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  • Writer's pictureThe San Juan Daily Star

Andrew Ridgeley on George Michael and life after Wham!

Ridgeley said his bond with Michael endured even after Wham! ended.

By Erik Piepenburg

If you weren’t a teenager in 1984, it might be hard to understand this, but here goes: There are Gen X-ers who remember where they were the first time they saw the video for the Wham! clap-along pop anthem “Wake Me Up Before You Go-Go.”

In it, George Michael and Andrew Ridgeley, the heartthrob frontmen of Wham!, wear big smiles and beachy short shorts as they perform their infectious bop — titled after a note Ridgeley had once left on his family’s refrigerator — for a small crowd of adoring fans. There were fingerless gloves, neon face paint, white “Choose Life” T-shirts that had nothing to do with abortion: It was a new-wave dance party for cool kids who thought Mötley Crüe sucked.

Ridgeley, who turned 60 in January, remembers making it as great fun.

“It was our first video with an audience,” he said during a recent video interview from his home in London. “The atmosphere was really quite excitable and exciting.”

Ridgeley and his bandmate are the subject of “Wham!,” a documentary that premieres on Wednesday on Netflix. Directed by Chris Smith, it charts the British group’s climb to pop stardom, beginning with its ferocious appearance on the music show “Top of the Pops” in 1982, through the global success that followed the albums “Fantastic” (1983) and “Make It Big” (1984), and finishing with the 1986 farewell concert in London.

The film, which is itself directed like a power-pop video, explains how the duo’s modern mix of disco, funk, pop and soul, in songs like “Young Guns (Go for It),” “Careless Whisper” and “Freedom,” helped make Wham! one of the biggest pop groups of the late 20th century, even though it lasted just four years. Unlike bands that split over artistic or personal disagreements, Wham! didn’t have a rise and fall. “It was just a rise and they called it a day,” Smith said.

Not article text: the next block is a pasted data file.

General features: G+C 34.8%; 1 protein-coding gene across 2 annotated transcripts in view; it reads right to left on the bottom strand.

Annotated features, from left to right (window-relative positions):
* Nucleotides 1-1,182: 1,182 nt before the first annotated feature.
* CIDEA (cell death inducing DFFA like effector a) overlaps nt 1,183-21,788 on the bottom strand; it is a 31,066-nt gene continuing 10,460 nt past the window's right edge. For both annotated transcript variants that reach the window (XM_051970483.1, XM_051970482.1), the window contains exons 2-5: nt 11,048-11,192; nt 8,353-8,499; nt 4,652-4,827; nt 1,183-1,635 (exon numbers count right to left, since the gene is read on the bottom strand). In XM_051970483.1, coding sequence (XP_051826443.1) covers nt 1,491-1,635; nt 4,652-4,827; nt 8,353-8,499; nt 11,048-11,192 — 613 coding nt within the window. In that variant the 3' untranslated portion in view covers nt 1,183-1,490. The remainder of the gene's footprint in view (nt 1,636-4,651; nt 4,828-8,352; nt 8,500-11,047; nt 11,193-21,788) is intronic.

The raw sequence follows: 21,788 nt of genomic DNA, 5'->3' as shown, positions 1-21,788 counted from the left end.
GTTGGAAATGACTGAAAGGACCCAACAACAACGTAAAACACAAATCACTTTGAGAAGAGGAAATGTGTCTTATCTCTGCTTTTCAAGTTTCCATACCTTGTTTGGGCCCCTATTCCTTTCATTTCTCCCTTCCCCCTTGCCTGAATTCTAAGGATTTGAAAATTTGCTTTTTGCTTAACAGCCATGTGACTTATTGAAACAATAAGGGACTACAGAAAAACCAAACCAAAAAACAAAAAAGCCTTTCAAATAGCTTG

They didn’t break up either, said Ridgeley, but rather “brought Wham! to a close in a manner of our own choosing.”

Fans might be disappointed to learn that in the documentary Ridgeley is heard but not seen as he appears today: debonair and patrician, with silver hair and a still-cheeky smile. Smith said it would have thrown the film’s mythic aspirations off balance if Ridgeley were on camera but not Michael, who died seven years ago at 53.

After Wham!, Ridgeley told me, he and Michael were “no longer living in each other’s pockets” as they had done since they were kids. But their bond was fixed.

If Ridgeley is tired of being known mostly for his friendship with Michael, he didn’t show it. He brightened when chatting about Michael, whose loss left Ridgeley feeling “like the sky had fallen in,” as he said in 2017. But he didn’t seem into talking much about his life now, other than to say he enjoyed cycling.

The documentary includes archival media coverage and tons of concert footage, including scenes of groundbreaking shows in 1985, when Wham! became the first Western pop group to perform in China.